Pics taken by @elchicohache
If there is an iconical European stoner rock band from the last 15 years, that is Truckfighters. For both their amazing live performance and their flawless discography, the Swedish trio has become a force of nature and one of the best known acts of the genre. If, besides that, they are playing their opus magna 14 years after its release and an indefinite hiatus, we have the perfect storm.
For those who don’t know them, which will probably be quite a lot outside the Spanish stoner scene, Electric Monolith might be a pleasant surprise. The Barcelona trio plays a 70s hard rock with pretty obvious influences from Led Zep and Jimi Hendrix. Even though that is not the most groundbreaking tag ever, the truth is that Electric Monolith push the right buttons to keep you engaged. Psychedelic blues with an upbeat soul when required, which shows in amazing tracks like “Resurrect the Dead” or “Hole in the Sky” that there is still room for a good old dose of smoking amps.
The voice of Óscar Chamorro and the easiness to build vintage structures of the rhythm section (formed by Pepo Villena on drums and Ramón Vinya on bass guitar) are probably the main strengths of this charged stoners, whose only flaw may be to get sometimes a bit too close to sabbathian areas. Anyway, the simple effectiveness of their studio sound (pay attention to their “Resurrect the Dead” record from last year) was for sure matched with a restrained but awesome live exhibition in an already pretty crowded Gruta.
As I said, after their temporary two years separation, the hype to see Ozo and Dango back on the road was through the roof. Despite the well-deserved fame they have earned through the years, in a small venue like the Gruta (maybe a bit too small, since the visibility from the sides was too poor), these Swedish seem to be in their element. To keep things brief: Truckfighters’ show wasn’t an average gig, but a continuous ascent towards the perfection of the riff repetition.
After a recorded intro in the shape of “Altered State”, the trio began rocking with “A. Zapruder” (probably, their song with the coolest name). With the audience totally surrended from the beginning, “In Search of (The)” was the first real highlight in a long series. That is the good thing about a mythical record whose first half is absolutely outstanding. The only way “Gravity X” could be improved is the one Truckfighters chose for this world tour: playing it in reverse. That way, the riffs end piling up in an extraordinaire final leg whose end is the most recognizable and legendary stoner rock song ever.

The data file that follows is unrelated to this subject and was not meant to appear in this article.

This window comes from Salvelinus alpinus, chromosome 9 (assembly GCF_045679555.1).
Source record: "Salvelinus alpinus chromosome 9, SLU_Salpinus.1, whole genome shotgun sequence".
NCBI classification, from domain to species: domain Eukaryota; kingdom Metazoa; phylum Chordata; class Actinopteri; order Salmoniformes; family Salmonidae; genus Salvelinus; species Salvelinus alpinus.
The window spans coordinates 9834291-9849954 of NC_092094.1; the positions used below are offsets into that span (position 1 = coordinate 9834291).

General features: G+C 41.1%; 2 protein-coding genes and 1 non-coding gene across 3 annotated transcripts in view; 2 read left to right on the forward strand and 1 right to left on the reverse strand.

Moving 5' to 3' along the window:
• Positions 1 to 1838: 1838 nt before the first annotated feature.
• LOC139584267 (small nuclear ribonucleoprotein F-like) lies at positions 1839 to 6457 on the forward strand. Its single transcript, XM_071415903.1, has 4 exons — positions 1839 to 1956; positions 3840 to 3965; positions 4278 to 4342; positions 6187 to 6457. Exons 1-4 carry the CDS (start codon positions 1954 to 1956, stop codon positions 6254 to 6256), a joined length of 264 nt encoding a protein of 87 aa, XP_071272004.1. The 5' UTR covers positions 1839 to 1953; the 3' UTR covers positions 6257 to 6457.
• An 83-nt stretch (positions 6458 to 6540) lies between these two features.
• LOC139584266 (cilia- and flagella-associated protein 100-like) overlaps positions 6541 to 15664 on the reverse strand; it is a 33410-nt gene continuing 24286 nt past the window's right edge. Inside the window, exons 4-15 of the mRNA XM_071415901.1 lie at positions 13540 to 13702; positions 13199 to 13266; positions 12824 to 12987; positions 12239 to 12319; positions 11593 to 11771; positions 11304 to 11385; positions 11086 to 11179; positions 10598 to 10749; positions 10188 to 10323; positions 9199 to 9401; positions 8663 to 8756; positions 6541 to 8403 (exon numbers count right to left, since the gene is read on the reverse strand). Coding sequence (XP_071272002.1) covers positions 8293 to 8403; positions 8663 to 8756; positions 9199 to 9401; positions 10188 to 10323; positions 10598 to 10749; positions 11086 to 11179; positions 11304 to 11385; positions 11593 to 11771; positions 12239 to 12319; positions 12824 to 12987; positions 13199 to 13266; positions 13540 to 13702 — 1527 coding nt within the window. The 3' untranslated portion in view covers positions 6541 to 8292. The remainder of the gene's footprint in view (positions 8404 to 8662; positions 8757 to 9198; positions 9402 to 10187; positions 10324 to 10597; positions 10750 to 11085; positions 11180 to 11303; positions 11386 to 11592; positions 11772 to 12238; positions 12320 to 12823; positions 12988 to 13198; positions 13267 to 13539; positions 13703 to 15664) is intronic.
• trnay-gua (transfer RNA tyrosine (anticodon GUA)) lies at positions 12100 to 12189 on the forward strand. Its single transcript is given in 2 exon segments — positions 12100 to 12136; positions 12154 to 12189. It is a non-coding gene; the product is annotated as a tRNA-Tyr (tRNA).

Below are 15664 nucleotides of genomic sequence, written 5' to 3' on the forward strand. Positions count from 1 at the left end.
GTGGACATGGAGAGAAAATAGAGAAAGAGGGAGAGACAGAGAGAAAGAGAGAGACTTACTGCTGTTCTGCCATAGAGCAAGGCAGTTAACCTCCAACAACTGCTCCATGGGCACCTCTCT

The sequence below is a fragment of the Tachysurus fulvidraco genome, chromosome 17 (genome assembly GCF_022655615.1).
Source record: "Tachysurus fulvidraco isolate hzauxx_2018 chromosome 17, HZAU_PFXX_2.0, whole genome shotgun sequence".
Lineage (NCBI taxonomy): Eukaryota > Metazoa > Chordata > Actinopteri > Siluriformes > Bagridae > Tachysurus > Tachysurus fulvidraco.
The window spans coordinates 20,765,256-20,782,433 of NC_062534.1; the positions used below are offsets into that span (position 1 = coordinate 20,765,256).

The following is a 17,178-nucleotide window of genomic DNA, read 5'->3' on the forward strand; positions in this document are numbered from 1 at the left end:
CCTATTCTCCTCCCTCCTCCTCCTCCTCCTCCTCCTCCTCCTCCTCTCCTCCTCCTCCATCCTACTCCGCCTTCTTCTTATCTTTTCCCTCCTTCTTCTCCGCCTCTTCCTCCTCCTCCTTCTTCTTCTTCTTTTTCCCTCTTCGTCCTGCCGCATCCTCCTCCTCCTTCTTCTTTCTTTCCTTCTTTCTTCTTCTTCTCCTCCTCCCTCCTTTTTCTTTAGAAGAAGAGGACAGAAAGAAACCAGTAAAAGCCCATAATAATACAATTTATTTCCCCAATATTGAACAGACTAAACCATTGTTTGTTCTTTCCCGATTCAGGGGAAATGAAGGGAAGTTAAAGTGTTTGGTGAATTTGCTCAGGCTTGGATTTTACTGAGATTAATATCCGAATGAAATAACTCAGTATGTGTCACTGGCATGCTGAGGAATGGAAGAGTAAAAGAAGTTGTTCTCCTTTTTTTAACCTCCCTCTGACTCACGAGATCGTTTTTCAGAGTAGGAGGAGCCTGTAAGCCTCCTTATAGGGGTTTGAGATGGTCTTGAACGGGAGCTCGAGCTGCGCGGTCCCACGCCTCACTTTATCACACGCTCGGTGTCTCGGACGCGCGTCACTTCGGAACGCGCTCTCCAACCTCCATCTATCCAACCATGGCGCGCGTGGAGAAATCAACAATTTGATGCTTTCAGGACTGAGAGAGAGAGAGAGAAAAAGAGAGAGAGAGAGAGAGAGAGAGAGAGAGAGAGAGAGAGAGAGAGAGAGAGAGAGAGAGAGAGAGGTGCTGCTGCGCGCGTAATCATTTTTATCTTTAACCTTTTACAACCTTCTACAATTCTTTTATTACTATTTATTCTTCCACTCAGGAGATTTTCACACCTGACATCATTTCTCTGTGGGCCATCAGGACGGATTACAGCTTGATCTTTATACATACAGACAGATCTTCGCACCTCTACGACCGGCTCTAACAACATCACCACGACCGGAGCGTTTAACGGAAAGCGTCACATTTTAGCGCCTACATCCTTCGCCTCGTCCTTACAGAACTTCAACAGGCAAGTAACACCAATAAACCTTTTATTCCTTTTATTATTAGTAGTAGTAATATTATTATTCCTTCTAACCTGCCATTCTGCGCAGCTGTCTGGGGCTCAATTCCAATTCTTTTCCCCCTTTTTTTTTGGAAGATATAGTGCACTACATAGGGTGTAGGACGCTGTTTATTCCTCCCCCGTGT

Before that, the strength of “Manhattan Project”, the catchy chorus of “Gweedo-Weedo” and the aggressiveness of “Freewheelin’” had us all on our knees. Even without the element of surprise, the arrival of the final three songs was a moment to retain. First, the strangely emotional “Momentum”, with its slow crescendo so many times imitated (even by themselves). Then, the much more straightforward “Gargarismo”, with those trademark stop-and-go’s. And to finish, well, you already know it. And they did too, so they tried to trick us by teasing its monumental riff over and over until they threw us all into a pool full of crowdsurfers, sweat and joy. “Desert Cruiser” sounded like the desertic heaven it depicts. Without any doubts, the best of the three times I have seen them play it.
It is safe to say that the whole audience (as well as themselves, according to their expressions) were both exhausted and exultant after such a stoner rock hurricane. But Truckfighters wanted to add a bit of surprise to their sandy cocktail. With that in mind, they played an encore consisting of two of their most acclaimed songs from other records. The old pearl “Mexico”, strongly begged by a group of die-hard fans. And the not less demolishing “Mind Control”, from their second to last record “Universe”.
So like that, banging our torsos like Dango and goin’ down to Mexico with the foot on the gas pedal is how Truckfighters left us all. Iommi bless these guys.